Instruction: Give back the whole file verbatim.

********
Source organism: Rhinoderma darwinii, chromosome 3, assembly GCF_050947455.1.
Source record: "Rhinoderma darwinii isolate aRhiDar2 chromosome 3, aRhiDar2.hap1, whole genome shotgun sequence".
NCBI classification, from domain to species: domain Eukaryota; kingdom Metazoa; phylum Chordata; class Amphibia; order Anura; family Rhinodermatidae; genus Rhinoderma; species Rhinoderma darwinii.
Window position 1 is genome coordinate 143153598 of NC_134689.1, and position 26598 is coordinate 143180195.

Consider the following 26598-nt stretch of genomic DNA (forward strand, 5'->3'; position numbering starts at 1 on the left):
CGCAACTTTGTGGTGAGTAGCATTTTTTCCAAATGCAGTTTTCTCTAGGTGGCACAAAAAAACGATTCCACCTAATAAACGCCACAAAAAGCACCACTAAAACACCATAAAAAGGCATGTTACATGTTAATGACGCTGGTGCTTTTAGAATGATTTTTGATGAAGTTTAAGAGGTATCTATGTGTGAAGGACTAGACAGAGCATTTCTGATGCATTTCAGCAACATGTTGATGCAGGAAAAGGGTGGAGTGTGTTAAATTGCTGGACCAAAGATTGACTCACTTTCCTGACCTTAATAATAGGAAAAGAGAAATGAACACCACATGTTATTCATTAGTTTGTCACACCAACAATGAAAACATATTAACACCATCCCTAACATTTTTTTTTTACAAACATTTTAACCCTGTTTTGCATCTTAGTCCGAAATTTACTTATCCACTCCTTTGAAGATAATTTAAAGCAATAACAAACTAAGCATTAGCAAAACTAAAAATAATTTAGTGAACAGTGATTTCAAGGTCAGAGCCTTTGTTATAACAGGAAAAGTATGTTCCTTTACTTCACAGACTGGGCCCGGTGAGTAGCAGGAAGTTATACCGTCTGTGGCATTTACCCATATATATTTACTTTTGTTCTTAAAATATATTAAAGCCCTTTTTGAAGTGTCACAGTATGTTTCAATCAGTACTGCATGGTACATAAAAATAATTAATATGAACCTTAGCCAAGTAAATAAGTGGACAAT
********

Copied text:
Source organism: Rhinoderma darwinii, chromosome 3, assembly GCF_050947455.1.
Source record: "Rhinoderma darwinii isolate aRhiDar2 chromosome 3, aRhiDar2.hap1, whole genome shotgun sequence".
NCBI classification, from domain to species: domain Eukaryota; kingdom Metazoa; phylum Chordata; class Amphibia; order Anura; family Rhinodermatidae; genus Rhinoderma; species Rhinoderma darwinii.
Window position 1 is genome coordinate 143153598 of NC_134689.1, and position 26598 is coordinate 143180195.

Consider the following 26598-nt stretch of genomic DNA (forward strand, 5'->3'; position numbering starts at 1 on the left):
CGCAACTTTGTGGTGAGTAGCATTTTTTCCAAATGCAGTTTTCTCTAGGTGGCACAAAAAAACGATTCCACCTAATAAACGCCACAAAAAGCACCACTAAAACACCATAAAAAGGCATGTTACATGTTAATGACGCTGGTGCTTTTAGAATGATTTTTGATGAAGTTTAAGAGGTATCTATGTGTGAAGGACTAGACAGAGCATTTCTGATGCATTTCAGCAACATGTTGATGCAGGAAAAGGGTGGAGTGTGTTAAATTGCTGGACCAAAGATTGACTCACTTTCCTGACCTTAATAATAGGAAAAGAGAAATGAACACCACATGTTATTCATTAGTTTGTCACACCAACAATGAAAACATATTAACACCATCCCTAACATTTTTTTTTTACAAACATTTTAACCCTGTTTTGCATCTTAGTCCGAAATTTACTTATCCACTCCTTTGAAGATAATTTAAAGCAATAACAAACTAAGCATTAGCAAAACTAAAAATAATTTAGTGAACAGTGATTTCAAGGTCAGAGCCTTTGTTATAACAGGAAAAGTATGTTCCTTTACTTCACAGACTGGGCCCGGTGAGTAGCAGGAAGTTATACCGTCTGTGGCATTTACCCATATATATTTACTTTTGTTCTTAAAATATATTAAAGCCCTTTTTGAAGTGTCACAGTATGTTTCAATCAGTACTGCATGGTACATAAAAATAATTAATATGAACCTTAGCCAAGTAAATAAGTGGACAAT